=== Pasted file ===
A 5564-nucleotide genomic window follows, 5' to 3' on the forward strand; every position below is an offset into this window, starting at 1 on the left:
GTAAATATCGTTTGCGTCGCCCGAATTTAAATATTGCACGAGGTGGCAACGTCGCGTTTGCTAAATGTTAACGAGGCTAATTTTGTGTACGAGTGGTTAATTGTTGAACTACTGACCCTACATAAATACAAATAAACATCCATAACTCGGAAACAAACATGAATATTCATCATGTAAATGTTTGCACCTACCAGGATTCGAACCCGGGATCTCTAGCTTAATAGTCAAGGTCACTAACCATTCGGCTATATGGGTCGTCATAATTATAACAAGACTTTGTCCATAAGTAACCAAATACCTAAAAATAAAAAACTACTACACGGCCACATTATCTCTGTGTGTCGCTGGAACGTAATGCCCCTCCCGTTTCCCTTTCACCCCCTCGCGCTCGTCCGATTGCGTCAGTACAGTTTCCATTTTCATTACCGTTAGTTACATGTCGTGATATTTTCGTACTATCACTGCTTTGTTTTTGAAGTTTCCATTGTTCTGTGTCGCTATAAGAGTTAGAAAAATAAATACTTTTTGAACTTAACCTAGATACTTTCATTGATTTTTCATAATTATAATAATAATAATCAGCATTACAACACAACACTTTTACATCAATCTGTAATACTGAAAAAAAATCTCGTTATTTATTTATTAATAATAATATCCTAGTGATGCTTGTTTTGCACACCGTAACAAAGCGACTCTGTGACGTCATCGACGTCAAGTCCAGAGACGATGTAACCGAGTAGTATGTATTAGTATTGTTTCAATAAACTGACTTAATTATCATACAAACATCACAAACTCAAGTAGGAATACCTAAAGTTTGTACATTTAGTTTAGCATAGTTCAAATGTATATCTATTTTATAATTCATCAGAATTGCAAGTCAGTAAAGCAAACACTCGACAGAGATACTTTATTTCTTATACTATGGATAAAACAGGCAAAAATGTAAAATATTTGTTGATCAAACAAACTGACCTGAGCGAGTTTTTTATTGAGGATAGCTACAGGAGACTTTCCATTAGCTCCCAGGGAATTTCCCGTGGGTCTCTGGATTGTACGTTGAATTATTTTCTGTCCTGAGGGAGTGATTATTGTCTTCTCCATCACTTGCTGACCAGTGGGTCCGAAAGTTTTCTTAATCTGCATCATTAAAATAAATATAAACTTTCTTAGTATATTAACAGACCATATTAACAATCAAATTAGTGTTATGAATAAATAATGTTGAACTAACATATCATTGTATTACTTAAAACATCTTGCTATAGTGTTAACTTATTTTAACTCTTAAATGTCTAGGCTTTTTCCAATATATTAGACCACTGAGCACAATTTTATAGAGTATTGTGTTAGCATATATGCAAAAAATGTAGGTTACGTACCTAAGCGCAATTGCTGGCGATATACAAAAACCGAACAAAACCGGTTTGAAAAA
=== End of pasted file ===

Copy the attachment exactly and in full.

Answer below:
A 5564-nucleotide genomic window follows, 5' to 3' on the forward strand; every position below is an offset into this window, starting at 1 on the left:
GTAAATATCGTTTGCGTCGCCCGAATTTAAATATTGCACGAGGTGGCAACGTCGCGTTTGCTAAATGTTAACGAGGCTAATTTTGTGTACGAGTGGTTAATTGTTGAACTACTGACCCTACATAAATACAAATAAACATCCATAACTCGGAAACAAACATGAATATTCATCATGTAAATGTTTGCACCTACCAGGATTCGAACCCGGGATCTCTAGCTTAATAGTCAAGGTCACTAACCATTCGGCTATATGGGTCGTCATAATTATAACAAGACTTTGTCCATAAGTAACCAAATACCTAAAAATAAAAAACTACTACACGGCCACATTATCTCTGTGTGTCGCTGGAACGTAATGCCCCTCCCGTTTCCCTTTCACCCCCTCGCGCTCGTCCGATTGCGTCAGTACAGTTTCCATTTTCATTACCGTTAGTTACATGTCGTGATATTTTCGTACTATCACTGCTTTGTTTTTGAAGTTTCCATTGTTCTGTGTCGCTATAAGAGTTAGAAAAATAAATACTTTTTGAACTTAACCTAGATACTTTCATTGATTTTTCATAATTATAATAATAATAATCAGCATTACAACACAACACTTTTACATCAATCTGTAATACTGAAAAAAAATCTCGTTATTTATTTATTAATAATAATATCCTAGTGATGCTTGTTTTGCACACCGTAACAAAGCGACTCTGTGACGTCATCGACGTCAAGTCCAGAGACGATGTAACCGAGTAGTATGTATTAGTATTGTTTCAATAAACTGACTTAATTATCATACAAACATCACAAACTCAAGTAGGAATACCTAAAGTTTGTACATTTAGTTTAGCATAGTTCAAATGTATATCTATTTTATAATTCATCAGAATTGCAAGTCAGTAAAGCAAACACTCGACAGAGATACTTTATTTCTTATACTATGGATAAAACAGGCAAAAATGTAAAATATTTGTTGATCAAACAAACTGACCTGAGCGAGTTTTTTATTGAGGATAGCTACAGGAGACTTTCCATTAGCTCCCAGGGAATTTCCCGTGGGTCTCTGGATTGTACGTTGAATTATTTTCTGTCCTGAGGGAGTGATTATTGTCTTCTCCATCACTTGCTGACCAGTGGGTCCGAAAGTTTTCTTAATCTGCATCATTAAAATAAATATAAACTTTCTTAGTATATTAACAGACCATATTAACAATCAAATTAGTGTTATGAATAAATAATGTTGAACTAACATATCATTGTATTACTTAAAACATCTTGCTATAGTGTTAACTTATTTTAACTCTTAAATGTCTAGGCTTTTTCCAATATATTAGACCACTGAGCACAATTTTATAGAGTATTGTGTTAGCATATATGCAAAAAATGTAGGTTACGTACCTAAGCGCAATTGCTGGCGATATACAAAAACCGAACAAAACCGGTTTGAAAAA